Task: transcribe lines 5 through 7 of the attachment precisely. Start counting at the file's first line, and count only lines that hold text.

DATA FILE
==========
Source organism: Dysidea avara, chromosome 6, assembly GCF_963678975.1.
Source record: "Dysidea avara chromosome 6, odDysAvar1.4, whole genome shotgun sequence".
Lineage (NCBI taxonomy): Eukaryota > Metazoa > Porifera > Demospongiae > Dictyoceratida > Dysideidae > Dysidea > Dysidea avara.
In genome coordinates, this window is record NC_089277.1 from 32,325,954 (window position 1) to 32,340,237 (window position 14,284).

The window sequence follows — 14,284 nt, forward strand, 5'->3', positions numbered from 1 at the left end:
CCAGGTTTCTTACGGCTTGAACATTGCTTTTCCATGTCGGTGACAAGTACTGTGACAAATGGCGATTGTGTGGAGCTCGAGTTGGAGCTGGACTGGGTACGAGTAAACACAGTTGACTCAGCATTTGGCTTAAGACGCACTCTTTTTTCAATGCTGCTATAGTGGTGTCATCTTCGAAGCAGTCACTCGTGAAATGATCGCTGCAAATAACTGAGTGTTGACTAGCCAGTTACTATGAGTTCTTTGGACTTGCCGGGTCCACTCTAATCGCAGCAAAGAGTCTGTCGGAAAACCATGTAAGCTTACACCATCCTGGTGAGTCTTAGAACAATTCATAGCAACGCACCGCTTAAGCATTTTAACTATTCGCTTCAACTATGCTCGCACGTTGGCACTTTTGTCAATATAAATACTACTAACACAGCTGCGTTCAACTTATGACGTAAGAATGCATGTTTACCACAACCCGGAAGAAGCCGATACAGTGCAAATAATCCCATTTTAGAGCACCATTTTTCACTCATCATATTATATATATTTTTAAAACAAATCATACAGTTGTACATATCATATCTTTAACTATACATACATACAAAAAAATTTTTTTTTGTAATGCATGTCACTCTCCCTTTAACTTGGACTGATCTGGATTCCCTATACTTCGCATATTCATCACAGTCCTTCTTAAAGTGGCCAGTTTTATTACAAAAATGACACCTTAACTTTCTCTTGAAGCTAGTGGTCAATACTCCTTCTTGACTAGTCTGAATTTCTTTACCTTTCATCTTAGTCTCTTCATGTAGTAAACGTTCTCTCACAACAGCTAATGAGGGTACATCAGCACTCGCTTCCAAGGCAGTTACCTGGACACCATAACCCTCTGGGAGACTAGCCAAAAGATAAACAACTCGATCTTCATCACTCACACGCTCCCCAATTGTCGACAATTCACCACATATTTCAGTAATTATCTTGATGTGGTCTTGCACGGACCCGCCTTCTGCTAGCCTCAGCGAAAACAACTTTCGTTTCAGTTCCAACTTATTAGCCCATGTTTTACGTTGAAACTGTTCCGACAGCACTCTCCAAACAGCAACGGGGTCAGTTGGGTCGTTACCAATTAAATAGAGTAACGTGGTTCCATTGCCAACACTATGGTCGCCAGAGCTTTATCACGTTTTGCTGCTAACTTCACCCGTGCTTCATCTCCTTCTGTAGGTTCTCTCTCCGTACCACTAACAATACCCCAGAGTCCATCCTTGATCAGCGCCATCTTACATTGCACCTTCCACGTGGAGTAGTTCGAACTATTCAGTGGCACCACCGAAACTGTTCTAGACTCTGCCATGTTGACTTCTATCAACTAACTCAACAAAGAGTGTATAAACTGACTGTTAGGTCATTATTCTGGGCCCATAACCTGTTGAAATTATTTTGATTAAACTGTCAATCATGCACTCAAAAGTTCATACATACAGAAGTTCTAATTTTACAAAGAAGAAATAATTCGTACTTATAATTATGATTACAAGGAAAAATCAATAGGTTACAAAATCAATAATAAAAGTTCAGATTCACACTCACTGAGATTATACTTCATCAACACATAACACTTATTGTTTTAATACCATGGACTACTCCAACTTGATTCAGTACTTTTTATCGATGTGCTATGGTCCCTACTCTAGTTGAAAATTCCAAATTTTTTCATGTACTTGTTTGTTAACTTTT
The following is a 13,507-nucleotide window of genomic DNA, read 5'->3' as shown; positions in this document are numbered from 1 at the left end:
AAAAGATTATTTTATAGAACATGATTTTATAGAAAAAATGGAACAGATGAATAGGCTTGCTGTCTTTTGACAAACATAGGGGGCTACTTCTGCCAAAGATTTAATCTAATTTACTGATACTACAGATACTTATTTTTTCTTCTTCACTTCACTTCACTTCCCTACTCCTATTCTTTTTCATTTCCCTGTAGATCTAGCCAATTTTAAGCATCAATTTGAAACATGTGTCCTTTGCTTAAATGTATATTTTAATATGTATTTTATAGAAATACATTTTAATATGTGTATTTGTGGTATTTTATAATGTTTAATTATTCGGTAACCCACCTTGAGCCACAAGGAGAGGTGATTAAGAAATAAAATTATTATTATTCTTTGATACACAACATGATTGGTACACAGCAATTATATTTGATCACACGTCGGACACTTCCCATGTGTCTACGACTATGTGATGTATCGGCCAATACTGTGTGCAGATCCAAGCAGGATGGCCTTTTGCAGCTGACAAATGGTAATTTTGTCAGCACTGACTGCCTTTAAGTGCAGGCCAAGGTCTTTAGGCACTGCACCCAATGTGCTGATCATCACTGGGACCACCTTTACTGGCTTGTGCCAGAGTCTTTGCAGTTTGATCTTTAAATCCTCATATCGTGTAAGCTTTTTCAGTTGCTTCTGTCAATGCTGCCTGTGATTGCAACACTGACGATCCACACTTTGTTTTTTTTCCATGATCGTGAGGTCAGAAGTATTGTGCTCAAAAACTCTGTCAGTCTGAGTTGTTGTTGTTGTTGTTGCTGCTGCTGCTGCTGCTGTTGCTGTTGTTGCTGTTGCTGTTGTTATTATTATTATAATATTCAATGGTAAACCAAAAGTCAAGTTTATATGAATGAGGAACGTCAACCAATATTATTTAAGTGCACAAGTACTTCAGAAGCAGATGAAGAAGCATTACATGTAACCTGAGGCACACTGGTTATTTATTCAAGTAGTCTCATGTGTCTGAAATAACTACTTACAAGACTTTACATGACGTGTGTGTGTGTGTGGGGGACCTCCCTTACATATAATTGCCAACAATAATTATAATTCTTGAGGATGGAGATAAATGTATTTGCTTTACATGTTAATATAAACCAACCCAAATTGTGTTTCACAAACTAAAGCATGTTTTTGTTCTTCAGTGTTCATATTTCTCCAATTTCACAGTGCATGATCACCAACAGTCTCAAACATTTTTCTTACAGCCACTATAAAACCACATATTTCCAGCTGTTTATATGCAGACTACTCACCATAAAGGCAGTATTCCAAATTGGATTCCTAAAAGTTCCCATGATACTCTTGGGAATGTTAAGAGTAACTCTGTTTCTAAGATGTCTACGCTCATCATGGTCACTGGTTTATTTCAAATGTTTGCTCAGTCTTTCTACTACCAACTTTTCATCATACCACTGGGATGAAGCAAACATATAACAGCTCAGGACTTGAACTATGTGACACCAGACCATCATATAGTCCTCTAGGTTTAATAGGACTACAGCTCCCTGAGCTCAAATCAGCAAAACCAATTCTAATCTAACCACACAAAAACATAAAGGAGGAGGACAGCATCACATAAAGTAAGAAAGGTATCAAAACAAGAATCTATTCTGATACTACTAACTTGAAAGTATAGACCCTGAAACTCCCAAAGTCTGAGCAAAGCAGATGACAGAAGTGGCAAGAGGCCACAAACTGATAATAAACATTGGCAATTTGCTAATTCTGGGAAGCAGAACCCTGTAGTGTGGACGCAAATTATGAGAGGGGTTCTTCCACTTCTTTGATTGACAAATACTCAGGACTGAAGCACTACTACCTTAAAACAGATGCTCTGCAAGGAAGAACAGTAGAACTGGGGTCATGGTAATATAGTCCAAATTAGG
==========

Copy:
The window sequence follows — 14,284 nt, forward strand, 5'->3', positions numbered from 1 at the left end:
CCAGGTTTCTTACGGCTTGAACATTGCTTTTCCATGTCGGTGACAAGTACTGTGACAAATGGCGATTGTGTGGAGCTCGAGTTGGAGCTGGACTGGGTACGAGTAAACACAGTTGACTCAGCATTTGGCTTAAGACGCACTCTTTTTTCAATGCTGCTATAGTGGTGTCATCTTCGAAGCAGTCACTCGTGAAATGATCGCTGCAAATAACTGAGTGTTGACTAGCCAGTTACTATGAGTTCTTTGGACTTGCCGGGTCCACTCTAATCGCAGCAAAGAGTCTGTCGGAAAACCATGTAAGCTTACACCATCCTGGTGAGTCTTAGAACAATTCATAGCAACGCACCGCTTAAGCATTTTAACTATTCGCTTCAACTATGCTCGCACGTTGGCACTTTTGTCAATATAAATACTACTAACACAGCTGCGTTCAACTTATGACGTAAGAATGCATGTTTACCACAACCCGGAAGAAGCCGATACAGTGCAAATAATCCCATTTTAGAGCACCATTTTTCACTCATCATATTATATATATTTTTAAAACAAATCATACAGTTGTACATATCATATCTTTAACTATACATACATACAAAAAAATTTTTTTTTGTAATGCATGTCACTCTCCCTTTAACTTGGACTGATCTGGATTCCCTATACTTCGCATATTCATCACAGTCCTTCTTAAAGTGGCCAGTTTTATTACAAAAATGACACCTTAACTTTCTCTTGAAGCTAGTGGTCAATACTCCTTCTTGACTAGTCTGAATTTCTTTACCTTTCATCTTAGTCTCTTCATGTAGTAAACGTTCTCTCACAACAGCTAATGAGGGTACATCAGCACTCGCTTCCAAGGCAGTTACCTGGACACCATAACCCTCTGGGAGACTAGCCAAAAGATAAACAACTCGATCTTCATCACTCACACGCTCCCCAATTGTCGACAATTCACCACATATTTCAGTAATTATCTTGATGTGGTCTTGCACGGACCCGCCTTCTGCTAGCCTCAGCGAAAACAACTTTCGTTTCAGTTCCAACTTATTAGCCCATGTTTTACGTTGAAACTGTTCCGACAGCACTCTCCAAACAGCAACGGGGTCAGTTGGGTCGTTACCAATTAAATAGAGTAACGTGGTTCCATTGCCAACACTATGGTCGCCAGAGCTTTATCACGTTTTGCTGCTAACTTCACCCGTGCTTCATCTCCTTCTGTAGGTTCTCTCTCCGTACCACTAACAATACCCCAGAGTCCATCCTTGATCAGCGCCATCTTACATTGCACCTTCCACGTGGAGTAGTTCGAACTATTCAGTGGCACCACCGAAACTGTTCTAGACTCTGCCATGTTGACTTCTATCAACTAACTCAACAAAGAGTGTATAAACTGACTGTTAGGTCATTATTCTGGGCCCATAACCTGTTGAAATTATTTTGATTAAACTGTCAATCATGCACTCAAAAGTTCATACATACAGAAGTTCTAATTTTACAAAGAAGAAATAATTCGTACTTATAATTATGATTACAAGGAAAAATCAATAGGTTACAAAATCAATAATAAAAGTTCAGATTCACACTCACTGAGATTATACTTCATCAACACATAACACTTATTGTTTTAATACCATGGACTACTCCAACTTGATTCAGTACTTTTTATCGATGTGCTATGGTCCCTACTCTAGTTGAAAATTCCAAATTTTTTCATGTACTTGTTTGTTAACTTTT
The following is a 13,507-nucleotide window of genomic DNA, read 5'->3' as shown; positions in this document are numbered from 1 at the left end: